Habitat: Widespread species found in a variety of habitats including pine forests and alpine areas with dwarf birch
Conservation Status: Not of concern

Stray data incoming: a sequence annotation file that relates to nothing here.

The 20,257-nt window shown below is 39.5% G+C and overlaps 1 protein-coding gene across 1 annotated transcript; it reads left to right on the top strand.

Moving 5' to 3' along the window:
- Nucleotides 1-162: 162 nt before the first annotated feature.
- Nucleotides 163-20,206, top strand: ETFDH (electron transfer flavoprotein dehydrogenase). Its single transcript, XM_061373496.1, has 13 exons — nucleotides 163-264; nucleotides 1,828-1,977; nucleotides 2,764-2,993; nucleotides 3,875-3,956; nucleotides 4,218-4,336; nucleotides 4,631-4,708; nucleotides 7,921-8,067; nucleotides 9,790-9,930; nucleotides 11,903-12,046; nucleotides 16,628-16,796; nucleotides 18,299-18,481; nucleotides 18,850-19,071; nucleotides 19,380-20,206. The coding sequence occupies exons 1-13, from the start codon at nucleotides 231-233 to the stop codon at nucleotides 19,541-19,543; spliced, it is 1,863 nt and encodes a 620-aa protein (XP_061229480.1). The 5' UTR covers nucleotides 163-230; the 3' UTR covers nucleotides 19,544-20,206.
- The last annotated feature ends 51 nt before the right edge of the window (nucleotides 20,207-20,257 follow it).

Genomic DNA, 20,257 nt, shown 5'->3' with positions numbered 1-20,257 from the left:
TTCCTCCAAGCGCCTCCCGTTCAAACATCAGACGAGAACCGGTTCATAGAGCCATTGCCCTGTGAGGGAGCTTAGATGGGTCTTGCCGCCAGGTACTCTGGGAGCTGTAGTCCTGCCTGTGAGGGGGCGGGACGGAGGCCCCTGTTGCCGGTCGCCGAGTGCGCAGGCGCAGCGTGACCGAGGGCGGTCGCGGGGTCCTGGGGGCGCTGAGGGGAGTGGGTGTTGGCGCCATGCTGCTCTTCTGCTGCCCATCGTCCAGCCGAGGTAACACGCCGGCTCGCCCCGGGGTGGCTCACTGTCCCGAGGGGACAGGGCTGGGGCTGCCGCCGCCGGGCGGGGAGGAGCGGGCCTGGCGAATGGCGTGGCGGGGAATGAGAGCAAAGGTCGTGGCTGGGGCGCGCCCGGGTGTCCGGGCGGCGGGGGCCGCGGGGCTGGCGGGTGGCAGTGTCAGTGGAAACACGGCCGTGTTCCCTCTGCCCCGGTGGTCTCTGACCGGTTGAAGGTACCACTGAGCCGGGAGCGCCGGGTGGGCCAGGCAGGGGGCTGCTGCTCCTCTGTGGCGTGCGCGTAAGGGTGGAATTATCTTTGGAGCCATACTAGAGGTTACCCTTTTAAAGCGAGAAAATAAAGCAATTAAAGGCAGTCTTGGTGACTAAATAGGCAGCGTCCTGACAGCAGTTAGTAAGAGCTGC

the cap is red-brown to yellow-brown and striate on the margin when fresh; it then fades dramatically in streaky fashion. The margin of the cap is covered with white veil fibrils when young, and the stipe frequently is thinly coated by the veil or bears a few patches. The stipe is hollow, pale yellowish brown to pale orange brown beneath the veil, and pinched off and frequently curved at the base. The flesh is orange-brown to yellow-brown, and fresh specimens have a faint odor of iodine. The gills are close to crowded, yellowish brown to brown with pale edges. The spores are distinctly and coarsely ornamented. C. obtusus can fruit extensively in groups and troops in both spring and fall. The closest look-alike is C. acutus, which is smaller and has a more sharply pointed umbo.